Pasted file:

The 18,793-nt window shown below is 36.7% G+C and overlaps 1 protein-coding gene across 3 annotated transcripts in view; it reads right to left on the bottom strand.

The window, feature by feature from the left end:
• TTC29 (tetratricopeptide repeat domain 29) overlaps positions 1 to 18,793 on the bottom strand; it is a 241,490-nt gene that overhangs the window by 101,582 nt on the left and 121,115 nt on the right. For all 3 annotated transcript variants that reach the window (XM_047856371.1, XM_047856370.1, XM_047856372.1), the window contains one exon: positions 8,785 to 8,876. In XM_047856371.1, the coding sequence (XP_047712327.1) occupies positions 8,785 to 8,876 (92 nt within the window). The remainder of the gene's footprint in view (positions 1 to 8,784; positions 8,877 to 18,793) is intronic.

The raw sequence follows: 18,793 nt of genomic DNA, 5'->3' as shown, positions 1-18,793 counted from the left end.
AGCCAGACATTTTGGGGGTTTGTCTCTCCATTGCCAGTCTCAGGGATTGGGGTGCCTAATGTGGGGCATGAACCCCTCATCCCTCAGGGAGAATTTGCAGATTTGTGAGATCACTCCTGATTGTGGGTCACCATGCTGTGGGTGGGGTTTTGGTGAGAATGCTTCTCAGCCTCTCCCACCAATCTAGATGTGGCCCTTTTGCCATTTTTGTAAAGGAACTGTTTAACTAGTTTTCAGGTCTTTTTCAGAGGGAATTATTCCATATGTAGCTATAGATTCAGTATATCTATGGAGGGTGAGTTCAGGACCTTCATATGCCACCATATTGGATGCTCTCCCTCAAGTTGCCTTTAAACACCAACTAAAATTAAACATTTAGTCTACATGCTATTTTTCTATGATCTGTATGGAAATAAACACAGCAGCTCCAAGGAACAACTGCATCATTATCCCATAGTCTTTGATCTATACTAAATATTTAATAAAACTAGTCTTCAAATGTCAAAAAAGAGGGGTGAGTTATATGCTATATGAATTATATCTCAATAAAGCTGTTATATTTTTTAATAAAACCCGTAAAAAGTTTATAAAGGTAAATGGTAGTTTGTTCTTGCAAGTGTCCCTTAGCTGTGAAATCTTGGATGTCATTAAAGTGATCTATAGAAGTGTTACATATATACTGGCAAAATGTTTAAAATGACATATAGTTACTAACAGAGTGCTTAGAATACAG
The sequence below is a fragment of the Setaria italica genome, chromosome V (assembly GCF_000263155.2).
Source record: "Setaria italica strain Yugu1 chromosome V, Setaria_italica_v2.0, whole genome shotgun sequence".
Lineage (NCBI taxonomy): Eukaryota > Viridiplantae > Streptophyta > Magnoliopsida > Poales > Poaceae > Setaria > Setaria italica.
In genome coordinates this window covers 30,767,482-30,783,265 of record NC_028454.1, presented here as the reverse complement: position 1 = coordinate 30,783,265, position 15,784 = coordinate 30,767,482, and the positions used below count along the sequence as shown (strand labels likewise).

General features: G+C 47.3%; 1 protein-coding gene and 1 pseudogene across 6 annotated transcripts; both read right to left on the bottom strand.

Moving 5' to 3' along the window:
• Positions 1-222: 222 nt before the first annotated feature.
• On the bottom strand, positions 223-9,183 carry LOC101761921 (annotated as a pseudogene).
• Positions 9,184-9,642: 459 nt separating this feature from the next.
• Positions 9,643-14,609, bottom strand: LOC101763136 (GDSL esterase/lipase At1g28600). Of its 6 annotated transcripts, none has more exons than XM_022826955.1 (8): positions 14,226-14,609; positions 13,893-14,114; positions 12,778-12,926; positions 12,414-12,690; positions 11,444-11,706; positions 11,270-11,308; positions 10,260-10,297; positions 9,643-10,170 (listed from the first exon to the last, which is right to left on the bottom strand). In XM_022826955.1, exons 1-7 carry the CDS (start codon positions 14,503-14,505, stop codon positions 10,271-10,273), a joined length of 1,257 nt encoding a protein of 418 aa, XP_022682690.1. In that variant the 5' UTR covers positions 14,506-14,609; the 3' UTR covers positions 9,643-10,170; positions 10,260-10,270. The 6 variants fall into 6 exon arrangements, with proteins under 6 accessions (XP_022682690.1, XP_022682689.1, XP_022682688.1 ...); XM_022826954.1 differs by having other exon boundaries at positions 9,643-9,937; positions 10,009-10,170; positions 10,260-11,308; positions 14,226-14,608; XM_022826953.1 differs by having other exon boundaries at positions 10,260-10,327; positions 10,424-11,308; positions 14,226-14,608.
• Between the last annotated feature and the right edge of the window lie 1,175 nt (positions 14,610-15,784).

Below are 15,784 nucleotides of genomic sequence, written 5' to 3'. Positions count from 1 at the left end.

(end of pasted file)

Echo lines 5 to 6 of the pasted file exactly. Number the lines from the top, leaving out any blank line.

AGCCAGACATTTTGGGGGTTTGTCTCTCCATTGCCAGTCTCAGGGATTGGGGTGCCTAATGTGGGGCATGAACCCCTCATCCCTCAGGGAGAATTTGCAGATTTGTGAGATCACTCCTGATTGTGGGTCACCATGCTGTGGGTGGGGTTTTGGTGAGAATGCTTCTCAGCCTCTCCCACCAATCTAGATGTGGCCCTTTTGCCATTTTTGTAAAGGAACTGTTTAACTAGTTTTCAGGTCTTTTTCAGAGGGAATTATTCCATATGTAGCTATAGATTCAGTATATCTATGGAGGGTGAGTTCAGGACCTTCATATGCCACCATATTGGATGCTCTCCCTCAAGTTGCCTTTAAACACCAACTAAAATTAAACATTTAGTCTACATGCTATTTTTCTATGATCTGTATGGAAATAAACACAGCAGCTCCAAGGAACAACTGCATCATTATCCCATAGTCTTTGATCTATACTAAATATTTAATAAAACTAGTCTTCAAATGTCAAAAAAGAGGGGTGAGTTATATGCTATATGAATTATATCTCAATAAAGCTGTTATATTTTTTAATAAAACCCGTAAAAAGTTTATAAAGGTAAATGGTAGTTTGTTCTTGCAAGTGTCCCTTAGCTGTGAAATCTTGGATGTCATTAAAGTGATCTATAGAAGTGTTACATATATACTGGCAAAATGTTTAAAATGACATATAGTTACTAACAGAGTGCTTAGAATACAG
The sequence below is a fragment of the Setaria italica genome, chromosome V (assembly GCF_000263155.2).